Science in the Kitchen. eBook

This eBook from the Gutenberg Project consists of approximately 914 pages of information about Science in the Kitchen..

FRUIT CRACKERS.—­Prepare a dough with one cup of cold sweet cream and three cups of Graham flour, knead well, and divide into two portions.  Roll each quite thin.  Spread one thickly with dates or figs seeded and chopped; place the other one on top and press together with the rolling pin.  Cut into squares and bake.  An additional one fourth of a cup of flour will doubtless be needed for dusting the board and kneading.


    Behind the nutty loaf is the mill wheel; behind the mill is the
    wheat field; on the wheat field rests the sunlight; above the sun is
    God.—­James Russell Lowell.

Bread forms one of the most important parts of the ration of the German soldier.  In time of peace, the private soldier is supplied day by day with one pound and nine ounces of bread; when fighting for the Fatherland, every man is entitled to a free ration of over two pounds of bread, and field bakery trains and steam ovens for providing the large amount of bread required, form a recognized part of the equipment of the German army.

    The wandering Arab lives almost entirely upon bread, with a few
    dates as a relish.

According to Count Rumford, the Bavarian wood-chopper, one of the most hardy and hard-working men in the world, receives for his weekly rations one large loaf of rye bread and a small quantity of roasted meal.  Of the meal he makes an infusion, to which he adds a little salt, and with the mixture, which he calls burned soup, he eats his rye bread.  No beer, no beef, no other food than that mentioned, and no drink but water; and yet he can do more work and enjoys a better digestion and possesses stronger muscles than the average American or Englishman, with their varied dietary.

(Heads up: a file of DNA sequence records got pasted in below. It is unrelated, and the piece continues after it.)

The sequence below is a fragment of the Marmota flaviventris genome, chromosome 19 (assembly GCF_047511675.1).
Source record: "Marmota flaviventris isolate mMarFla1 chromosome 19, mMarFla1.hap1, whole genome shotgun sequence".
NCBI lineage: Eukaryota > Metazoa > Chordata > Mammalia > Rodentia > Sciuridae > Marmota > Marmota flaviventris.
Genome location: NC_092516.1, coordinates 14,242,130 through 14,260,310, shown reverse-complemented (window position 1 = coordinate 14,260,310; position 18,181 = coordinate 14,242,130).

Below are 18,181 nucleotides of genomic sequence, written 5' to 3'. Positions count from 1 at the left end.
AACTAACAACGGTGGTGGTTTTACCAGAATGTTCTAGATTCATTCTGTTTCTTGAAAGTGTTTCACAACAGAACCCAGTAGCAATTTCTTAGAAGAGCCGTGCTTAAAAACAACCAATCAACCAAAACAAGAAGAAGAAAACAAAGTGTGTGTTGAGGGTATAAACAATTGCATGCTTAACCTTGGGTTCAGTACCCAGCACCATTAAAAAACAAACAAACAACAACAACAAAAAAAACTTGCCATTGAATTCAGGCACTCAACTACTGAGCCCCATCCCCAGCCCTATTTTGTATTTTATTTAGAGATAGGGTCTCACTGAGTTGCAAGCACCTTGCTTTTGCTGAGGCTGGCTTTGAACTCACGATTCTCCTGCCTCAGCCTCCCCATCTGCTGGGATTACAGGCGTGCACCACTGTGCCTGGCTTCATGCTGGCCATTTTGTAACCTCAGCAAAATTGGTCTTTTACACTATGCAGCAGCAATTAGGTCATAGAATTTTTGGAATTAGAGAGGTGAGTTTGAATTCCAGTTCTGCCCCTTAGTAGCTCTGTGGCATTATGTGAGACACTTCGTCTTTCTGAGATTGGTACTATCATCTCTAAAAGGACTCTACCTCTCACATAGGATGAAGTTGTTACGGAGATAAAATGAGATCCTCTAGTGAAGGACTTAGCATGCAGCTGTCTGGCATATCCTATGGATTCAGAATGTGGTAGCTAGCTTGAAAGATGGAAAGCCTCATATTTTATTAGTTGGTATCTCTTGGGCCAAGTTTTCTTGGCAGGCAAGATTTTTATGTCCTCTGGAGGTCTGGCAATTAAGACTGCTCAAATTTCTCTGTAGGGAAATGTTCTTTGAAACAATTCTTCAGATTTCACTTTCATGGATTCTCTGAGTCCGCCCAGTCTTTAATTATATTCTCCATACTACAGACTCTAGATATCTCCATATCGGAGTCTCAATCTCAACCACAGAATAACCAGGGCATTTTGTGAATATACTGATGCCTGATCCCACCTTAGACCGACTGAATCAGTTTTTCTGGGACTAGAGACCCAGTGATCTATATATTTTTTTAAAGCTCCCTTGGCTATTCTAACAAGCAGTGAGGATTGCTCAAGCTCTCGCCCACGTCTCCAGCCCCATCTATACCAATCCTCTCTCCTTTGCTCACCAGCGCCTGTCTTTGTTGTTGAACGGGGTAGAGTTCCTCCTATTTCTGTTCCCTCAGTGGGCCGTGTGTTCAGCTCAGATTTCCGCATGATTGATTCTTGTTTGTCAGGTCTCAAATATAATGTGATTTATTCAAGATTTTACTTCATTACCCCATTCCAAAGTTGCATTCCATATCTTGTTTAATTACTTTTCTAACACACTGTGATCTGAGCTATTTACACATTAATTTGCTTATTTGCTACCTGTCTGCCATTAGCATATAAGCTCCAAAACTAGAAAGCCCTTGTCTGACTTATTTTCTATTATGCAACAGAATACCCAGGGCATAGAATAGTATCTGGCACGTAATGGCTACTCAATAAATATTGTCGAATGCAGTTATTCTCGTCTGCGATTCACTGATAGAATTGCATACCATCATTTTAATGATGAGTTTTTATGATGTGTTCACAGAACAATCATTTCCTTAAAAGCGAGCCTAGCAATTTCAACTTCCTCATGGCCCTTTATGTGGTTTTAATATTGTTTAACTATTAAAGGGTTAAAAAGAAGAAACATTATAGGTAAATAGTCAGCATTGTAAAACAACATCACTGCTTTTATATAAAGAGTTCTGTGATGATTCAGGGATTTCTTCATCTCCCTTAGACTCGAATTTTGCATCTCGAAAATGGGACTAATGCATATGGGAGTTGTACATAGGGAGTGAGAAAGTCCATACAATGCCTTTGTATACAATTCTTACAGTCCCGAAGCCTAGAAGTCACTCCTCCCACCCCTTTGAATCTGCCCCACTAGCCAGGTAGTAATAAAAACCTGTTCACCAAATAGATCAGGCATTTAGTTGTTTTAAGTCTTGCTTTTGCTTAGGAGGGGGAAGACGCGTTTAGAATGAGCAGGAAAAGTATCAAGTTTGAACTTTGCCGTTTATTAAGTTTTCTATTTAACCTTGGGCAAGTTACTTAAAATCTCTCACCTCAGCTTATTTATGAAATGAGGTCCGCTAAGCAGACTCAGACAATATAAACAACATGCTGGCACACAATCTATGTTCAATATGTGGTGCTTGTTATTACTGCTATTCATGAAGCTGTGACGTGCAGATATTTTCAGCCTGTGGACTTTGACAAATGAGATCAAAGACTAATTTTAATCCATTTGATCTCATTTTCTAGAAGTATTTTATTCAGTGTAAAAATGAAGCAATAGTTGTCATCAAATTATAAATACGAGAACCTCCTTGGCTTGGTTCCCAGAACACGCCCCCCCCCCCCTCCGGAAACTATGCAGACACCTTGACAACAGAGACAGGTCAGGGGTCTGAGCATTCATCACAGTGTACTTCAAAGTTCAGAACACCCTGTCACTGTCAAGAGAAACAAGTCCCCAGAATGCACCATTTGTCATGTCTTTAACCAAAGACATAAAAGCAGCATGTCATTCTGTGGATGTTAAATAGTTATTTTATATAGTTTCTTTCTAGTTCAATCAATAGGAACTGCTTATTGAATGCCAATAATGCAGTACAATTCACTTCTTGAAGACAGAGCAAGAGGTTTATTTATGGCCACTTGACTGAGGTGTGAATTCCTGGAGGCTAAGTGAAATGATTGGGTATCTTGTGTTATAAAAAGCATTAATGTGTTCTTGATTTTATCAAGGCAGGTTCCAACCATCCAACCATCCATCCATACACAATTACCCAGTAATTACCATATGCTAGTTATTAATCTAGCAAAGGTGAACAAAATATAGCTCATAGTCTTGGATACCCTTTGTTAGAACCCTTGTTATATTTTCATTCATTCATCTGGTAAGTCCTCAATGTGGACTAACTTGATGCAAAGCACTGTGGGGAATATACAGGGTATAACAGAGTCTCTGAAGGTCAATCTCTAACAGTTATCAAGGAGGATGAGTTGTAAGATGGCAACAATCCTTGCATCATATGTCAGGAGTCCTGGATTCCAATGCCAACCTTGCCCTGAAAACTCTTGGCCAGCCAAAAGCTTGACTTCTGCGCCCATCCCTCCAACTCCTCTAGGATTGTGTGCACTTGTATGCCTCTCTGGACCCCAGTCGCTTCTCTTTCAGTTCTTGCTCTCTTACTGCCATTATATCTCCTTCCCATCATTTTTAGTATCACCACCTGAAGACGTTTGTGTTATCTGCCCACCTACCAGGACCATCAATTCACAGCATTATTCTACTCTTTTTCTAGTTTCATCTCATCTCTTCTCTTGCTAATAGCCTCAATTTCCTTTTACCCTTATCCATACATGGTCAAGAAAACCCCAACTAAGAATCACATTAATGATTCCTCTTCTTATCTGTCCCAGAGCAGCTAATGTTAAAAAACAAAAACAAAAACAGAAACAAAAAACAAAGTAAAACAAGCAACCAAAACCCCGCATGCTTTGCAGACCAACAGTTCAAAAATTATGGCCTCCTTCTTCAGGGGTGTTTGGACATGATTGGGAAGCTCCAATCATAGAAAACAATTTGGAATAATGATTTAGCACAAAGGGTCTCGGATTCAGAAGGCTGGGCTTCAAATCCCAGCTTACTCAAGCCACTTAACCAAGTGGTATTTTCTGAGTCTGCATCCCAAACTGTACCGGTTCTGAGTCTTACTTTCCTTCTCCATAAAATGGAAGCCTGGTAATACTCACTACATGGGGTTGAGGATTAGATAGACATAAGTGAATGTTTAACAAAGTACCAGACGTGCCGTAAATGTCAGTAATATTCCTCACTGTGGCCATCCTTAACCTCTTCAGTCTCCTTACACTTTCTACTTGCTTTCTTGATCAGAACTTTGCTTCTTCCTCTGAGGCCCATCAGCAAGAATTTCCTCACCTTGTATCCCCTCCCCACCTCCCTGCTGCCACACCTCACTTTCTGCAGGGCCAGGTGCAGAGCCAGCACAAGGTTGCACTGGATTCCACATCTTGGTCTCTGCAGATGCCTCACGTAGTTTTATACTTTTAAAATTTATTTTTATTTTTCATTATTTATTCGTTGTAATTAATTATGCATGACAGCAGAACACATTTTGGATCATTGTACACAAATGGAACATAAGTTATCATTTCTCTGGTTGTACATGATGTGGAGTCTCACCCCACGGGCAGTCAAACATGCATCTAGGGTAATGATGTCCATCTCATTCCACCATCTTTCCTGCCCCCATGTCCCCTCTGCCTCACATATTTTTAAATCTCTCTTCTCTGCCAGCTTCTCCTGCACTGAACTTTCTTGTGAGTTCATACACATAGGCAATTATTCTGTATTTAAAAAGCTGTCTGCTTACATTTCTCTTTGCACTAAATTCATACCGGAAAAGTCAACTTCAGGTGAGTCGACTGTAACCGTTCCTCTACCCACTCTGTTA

The following truthful bit of Scandinavian history well illustrates the influence of habits of frugality upon national character:  “The Danes were approaching, and one of the Swedish bishops asked how many men the province of Dalarna could furnish.

    “‘At least twenty thousand,’ was the reply; ’for the old men are
    just as strong and brave as the young ones.’

    “‘But what do they live upon?’

    “’Upon bread and water.  They take little account of hunger and
    thirst, and when corn is lacking, they make their bread out of tree

“‘Nay,’ said the bishop, ’a people who eat tree bark and drink water, the devil himself could not vanquish!’ and neither were they vanquished.  Their progress was one series of triumphs, till they placed Gustavus Vasa on the throne of Sweden.”

    The word biscuit embodies the process by which this form of bread
    was made from time immemorial down to within the last century. Bis
    (twice), and coctus (cooked), show that they were twice baked.

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Science in the Kitchen. from Project Gutenberg. Public domain.
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